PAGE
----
In her latest article in the influential Foreign policy magazine, Christine Fair confirmed the above analysis when she wrote that;

“Any civilian nuclear deal for Pakistan would have to be conditions-based. It would not be equivalent to India’s deal, which recognizes India’s nonproliferation commitments and enables India to compete strategically with China globally. A civilian nuclear deal with Pakistan has a different logic: to reset bilateral relations that are bedeviled with layers of mistrust on both sides (…) This deal should therefore be conditioned upon access to nuclear scientist A.Q. Khan and direct information about his nuclear black markets, as well as verifiable evidence that Pakistan is reversing its support for militant groups and taking active steps to dismantle the architecture for terrorism.”

Secretary of State Hillary Clinton in her TV interview with Pakistani English Channel Express news responded to a question posed by the anchor on a possible civil nuclear deal by saying the following:

“The civil nuclear deal with India was a result of years of negotiations which is symbolic of strategic partnership between two states but Pakistan would continue to receive aid through Kerry-Lugar act”.

Pakistan’s Leaders Need An Alternative Model, And Not America

The record of nuclear energy globally and its relevance for Pakistan is a matter worth observing. Globally the quest for nuclear energy shows a fluctuating graph and on the contrary fossil fuel has been the prime source of energy for developing countries. The US generates twenty percent of its electricity from nuclear energy and since 1996 no new commercial reactors have come online, in 2002 Germany enacted legislation to phase out nuclear power plants until 2020 citing the unacceptable risks posed by potential accidents and nuclear waste. In Europe alone collectively there has been no “nuclear renaissance” even after mounting tensions when, after Georgia conflict, Russia blocked gas supplies to Europe. However, examples of the other side of the story exist, e.g. ambitious plans in China and India to produce energy through nuclear power. The point is that the unreliable trend towards achieving power through nuclear energy exists globally. Secondly, Pakistan has immense natural resources to not only overcome the existing manufactured energy crisis and future massive industrialization but can export surplus energy to Afghanistan, India and Central Asia. The only thing needed is an alternative economic model to ensure optimum utilization of more than enough energy resources and its fair distribution. So civil nuclear deal offer by the U.S is a ‘strategic setup’ and Pakistan’s policymakers should not fall for it.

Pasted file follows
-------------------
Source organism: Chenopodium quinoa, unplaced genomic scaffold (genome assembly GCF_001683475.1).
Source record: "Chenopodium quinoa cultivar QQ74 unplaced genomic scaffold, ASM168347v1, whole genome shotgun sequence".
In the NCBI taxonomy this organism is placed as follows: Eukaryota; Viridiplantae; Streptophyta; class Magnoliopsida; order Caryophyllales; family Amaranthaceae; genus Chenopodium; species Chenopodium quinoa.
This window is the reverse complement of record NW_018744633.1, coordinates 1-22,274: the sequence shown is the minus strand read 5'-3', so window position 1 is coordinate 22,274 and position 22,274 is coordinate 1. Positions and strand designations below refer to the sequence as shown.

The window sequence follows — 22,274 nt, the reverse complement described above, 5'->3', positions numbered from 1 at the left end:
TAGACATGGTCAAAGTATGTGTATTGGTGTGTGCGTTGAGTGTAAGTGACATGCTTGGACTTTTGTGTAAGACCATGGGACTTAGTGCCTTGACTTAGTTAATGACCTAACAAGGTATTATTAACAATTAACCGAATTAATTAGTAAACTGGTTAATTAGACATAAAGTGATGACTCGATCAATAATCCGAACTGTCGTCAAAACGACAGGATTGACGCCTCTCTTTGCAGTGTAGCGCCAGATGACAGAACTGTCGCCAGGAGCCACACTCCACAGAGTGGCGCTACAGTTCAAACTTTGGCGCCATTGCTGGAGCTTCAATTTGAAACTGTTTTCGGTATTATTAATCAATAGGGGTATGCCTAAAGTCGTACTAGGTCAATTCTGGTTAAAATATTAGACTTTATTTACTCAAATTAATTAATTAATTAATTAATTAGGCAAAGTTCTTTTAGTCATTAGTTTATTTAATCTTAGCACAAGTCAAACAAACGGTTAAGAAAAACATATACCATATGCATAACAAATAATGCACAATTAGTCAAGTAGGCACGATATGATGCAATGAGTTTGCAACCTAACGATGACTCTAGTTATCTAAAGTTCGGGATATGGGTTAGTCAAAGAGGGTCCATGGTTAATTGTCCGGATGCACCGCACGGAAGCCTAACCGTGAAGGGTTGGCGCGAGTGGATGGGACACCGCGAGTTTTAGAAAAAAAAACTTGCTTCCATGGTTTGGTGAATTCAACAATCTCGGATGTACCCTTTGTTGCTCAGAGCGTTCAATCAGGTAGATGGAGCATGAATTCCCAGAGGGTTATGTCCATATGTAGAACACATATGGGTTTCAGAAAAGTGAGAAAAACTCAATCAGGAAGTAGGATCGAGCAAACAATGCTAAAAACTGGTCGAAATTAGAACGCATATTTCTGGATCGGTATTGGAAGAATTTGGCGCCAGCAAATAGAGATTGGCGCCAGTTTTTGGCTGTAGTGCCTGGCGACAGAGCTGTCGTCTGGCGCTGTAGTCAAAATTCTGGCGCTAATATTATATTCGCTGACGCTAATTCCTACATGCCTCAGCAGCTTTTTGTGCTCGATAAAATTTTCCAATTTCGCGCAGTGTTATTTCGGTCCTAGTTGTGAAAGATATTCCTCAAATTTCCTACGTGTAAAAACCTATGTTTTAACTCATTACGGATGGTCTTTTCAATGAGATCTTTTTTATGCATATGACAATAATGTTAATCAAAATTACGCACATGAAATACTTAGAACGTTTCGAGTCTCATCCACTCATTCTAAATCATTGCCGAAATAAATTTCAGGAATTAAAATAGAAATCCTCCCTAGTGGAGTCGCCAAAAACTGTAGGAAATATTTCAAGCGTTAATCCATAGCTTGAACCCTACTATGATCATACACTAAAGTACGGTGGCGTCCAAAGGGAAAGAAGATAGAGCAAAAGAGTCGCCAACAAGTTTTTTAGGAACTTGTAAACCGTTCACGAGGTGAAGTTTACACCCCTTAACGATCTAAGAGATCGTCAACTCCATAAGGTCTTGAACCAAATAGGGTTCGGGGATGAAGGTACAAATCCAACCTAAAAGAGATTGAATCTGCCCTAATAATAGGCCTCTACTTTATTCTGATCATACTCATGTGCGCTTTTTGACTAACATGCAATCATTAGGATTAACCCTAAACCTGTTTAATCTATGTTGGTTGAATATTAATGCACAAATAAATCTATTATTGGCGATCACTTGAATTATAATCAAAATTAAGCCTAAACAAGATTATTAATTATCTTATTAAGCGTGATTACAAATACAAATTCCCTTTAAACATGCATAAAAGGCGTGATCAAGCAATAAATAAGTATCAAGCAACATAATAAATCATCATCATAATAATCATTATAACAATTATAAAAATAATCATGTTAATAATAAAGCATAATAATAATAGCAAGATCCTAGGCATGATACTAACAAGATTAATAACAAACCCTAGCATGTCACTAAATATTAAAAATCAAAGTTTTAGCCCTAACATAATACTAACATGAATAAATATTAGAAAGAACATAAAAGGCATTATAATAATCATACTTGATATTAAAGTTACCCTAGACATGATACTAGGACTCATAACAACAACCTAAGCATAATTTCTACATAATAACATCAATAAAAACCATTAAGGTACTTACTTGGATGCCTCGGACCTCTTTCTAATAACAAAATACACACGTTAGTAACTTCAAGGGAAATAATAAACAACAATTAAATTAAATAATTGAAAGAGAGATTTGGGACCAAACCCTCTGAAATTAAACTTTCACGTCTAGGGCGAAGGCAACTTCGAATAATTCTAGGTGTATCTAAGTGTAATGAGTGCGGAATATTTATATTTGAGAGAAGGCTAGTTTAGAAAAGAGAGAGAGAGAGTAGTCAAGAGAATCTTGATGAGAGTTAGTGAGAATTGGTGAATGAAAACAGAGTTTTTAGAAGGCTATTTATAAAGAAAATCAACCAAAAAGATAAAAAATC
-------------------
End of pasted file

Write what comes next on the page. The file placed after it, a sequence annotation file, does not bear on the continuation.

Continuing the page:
Implication For Nurturing Partnership With U.S

Despite much fuss Pakistan’s cooperation with the US against a legitimate popular resistance in Afghanistan is the real agenda in the US-Pakistan Strategic Dialog. U.S will be reassured by representatives of Pakistani government that they will mount a full scale offensive operation against all seasoned allies of Pakistan in North Waziristan so as to facilitate US to negotiate with Taliban from a position of strength. Aligning with US in these past nine years has devastated Pakistan economically, strategically and militarily. Recent economic reports indicate that Pakistan has incurred a loss of more than US$ 45 billion and this terror crunch has uniformly and severely affected all sectors of economy. Furthermore, as if this were not enough the ‘development budget’ of the country has also been consumed in Pakistan’s so-called war against terrorism which is actually an American war inside Pakistan.

A country that engages itself in a protracted conflict is doomed to collapse under its own weight and in Pakistan US drone strikes and punitive military operations have set the scene for Pakistan for at least another decade of conflict within its borders. India has emerged as a powerful entity in the region because of US presence in Afghanistan which has made Pakistan economically and strategically weak. Moreover Pakistan is a nuclear weapon state and presence of hostile western troops under American leadership on its western borders should ring alarm bells in Islamabad rather than taking measures to strengthen the foreign presence. The arguments against Indian military and intelligence presence in Afghanistan and their destabilizing affect are also valid in the case if US military and intelligence operations in Afghanistan and their destabilizing effect on Pakistan and the region.


The strategic dialog aims to create an illusion amongst Pakistan’s policy makers in order to facilitate their U-turn on Afghanistan. The ‘change’ in US attitude in other words can be summarized as a strategic bribe for Pakistan to facilitate U.S interests in the region. Establishing two or three power plants inside Pakistan and donating substandard military hardware will not and should not be the price for compromising on the strategic interests of the Pakistani nation.

Mr. Mahmood is a security and defense analyst at one of the premier national security think tanks in Islamabad.